Drugmaker Perrigo settles Irish tax case for 300 million euros


Pharmaceutical company Perrigo has agreed to a settlement of nearly 300 million euros with the tax authorities over a tax bill according to the Irish authorities.

The € 297 million settlement is one of the largest on record here, but is only a fraction of the € 1.64 billion tax assessment the Revenue Commissioners received in 2018.

A High Court ruling in November last year that upheld the 2018 assessment, but Perrigo had taken his case to the Tax Appeals Commissioner, with a hearing scheduled for November this year.

In 2018, the Revenue Commissioners said Perrigo owed the € 1.64 billion tax claim following its 2013 acquisition of Irish pharmaceutical company Elan. Eight months prior to this acquisition, Elan had sold 50% of the treatment. from multiple sclerosis Tysabri to the US pharmaceutical company Biogen. .

Elan received an initial cash payment of $ 3.25 billion from Biogen, along with an ongoing royalty stream.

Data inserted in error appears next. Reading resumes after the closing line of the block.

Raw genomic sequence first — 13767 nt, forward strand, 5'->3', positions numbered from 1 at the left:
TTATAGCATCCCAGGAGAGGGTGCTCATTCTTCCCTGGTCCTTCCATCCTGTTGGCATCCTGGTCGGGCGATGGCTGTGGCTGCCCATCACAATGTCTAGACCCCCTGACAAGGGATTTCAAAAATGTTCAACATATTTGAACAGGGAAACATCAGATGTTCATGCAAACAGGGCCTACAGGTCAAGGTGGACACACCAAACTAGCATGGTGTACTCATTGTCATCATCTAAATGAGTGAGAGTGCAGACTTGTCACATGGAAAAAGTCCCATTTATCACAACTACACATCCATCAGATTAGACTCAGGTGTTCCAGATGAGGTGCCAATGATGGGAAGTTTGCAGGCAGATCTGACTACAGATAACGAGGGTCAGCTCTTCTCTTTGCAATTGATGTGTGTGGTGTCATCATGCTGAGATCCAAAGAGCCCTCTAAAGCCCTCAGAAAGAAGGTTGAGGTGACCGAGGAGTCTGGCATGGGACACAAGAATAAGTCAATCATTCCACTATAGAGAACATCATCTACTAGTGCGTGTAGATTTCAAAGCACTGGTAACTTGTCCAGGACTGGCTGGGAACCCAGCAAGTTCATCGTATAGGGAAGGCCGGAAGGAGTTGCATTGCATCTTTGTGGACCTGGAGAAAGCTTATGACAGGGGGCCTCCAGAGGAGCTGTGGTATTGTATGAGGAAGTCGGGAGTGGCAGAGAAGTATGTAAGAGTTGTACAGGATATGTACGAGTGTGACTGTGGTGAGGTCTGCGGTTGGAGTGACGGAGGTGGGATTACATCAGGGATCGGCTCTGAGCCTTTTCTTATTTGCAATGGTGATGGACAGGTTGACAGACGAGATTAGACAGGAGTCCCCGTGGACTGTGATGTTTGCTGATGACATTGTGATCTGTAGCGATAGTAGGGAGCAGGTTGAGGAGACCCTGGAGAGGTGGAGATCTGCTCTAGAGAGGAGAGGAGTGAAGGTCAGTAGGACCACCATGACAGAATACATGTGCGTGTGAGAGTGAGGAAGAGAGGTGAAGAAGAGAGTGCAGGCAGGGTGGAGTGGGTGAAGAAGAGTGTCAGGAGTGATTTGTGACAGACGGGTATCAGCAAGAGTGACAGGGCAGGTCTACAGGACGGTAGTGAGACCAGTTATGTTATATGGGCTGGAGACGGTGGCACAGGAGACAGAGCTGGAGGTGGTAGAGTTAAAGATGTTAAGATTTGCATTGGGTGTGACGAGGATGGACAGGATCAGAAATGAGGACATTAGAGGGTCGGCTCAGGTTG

The initial proceeds from the sale were accounted for by Elan as trading income, which attracts a corporate tax rate of 12.5pc.

But the revenue commissioners argued that the cash should have been treated as capital gains, taxable at 33pc.

Judge Denis McDonald concluded last November that Perrigo had established no basis for the court to interfere with Revenue’s Notice of Assessment (NoA).

But he had stressed that the question of whether the divestiture of Tysabri’s intellectual property constituted a business transaction or a capital transaction is an issue that will need to be resolved in due course before a tax appeals commissioner.

Perrigo told shareholders in its last annual report that the November High Court ruling was not final in terms of money and determined that the company’s constitutional rights and legitimate expectations as a taxpayer are no had not been violated.

“The Irish High Court has not considered the technical merits of the NoA under Irish law,” Perrigo said in his annual report.

“The Tax Appeals Board will now examine whether the NoA is correct with regard to Irish tax law, which is currently expected to be heard in November 2021,” he added.

No payment had been made or demanded from Perrigo until the decision of the Tax Appeal Board.

After announcing his settlement, Perrigo said he believed his tax position was correct and would eventually have been upheld by the Tax Appeal Board, but “given the costs and uncertainty of the litigation, the company and Irish Revenue agreed to settle this matter “.


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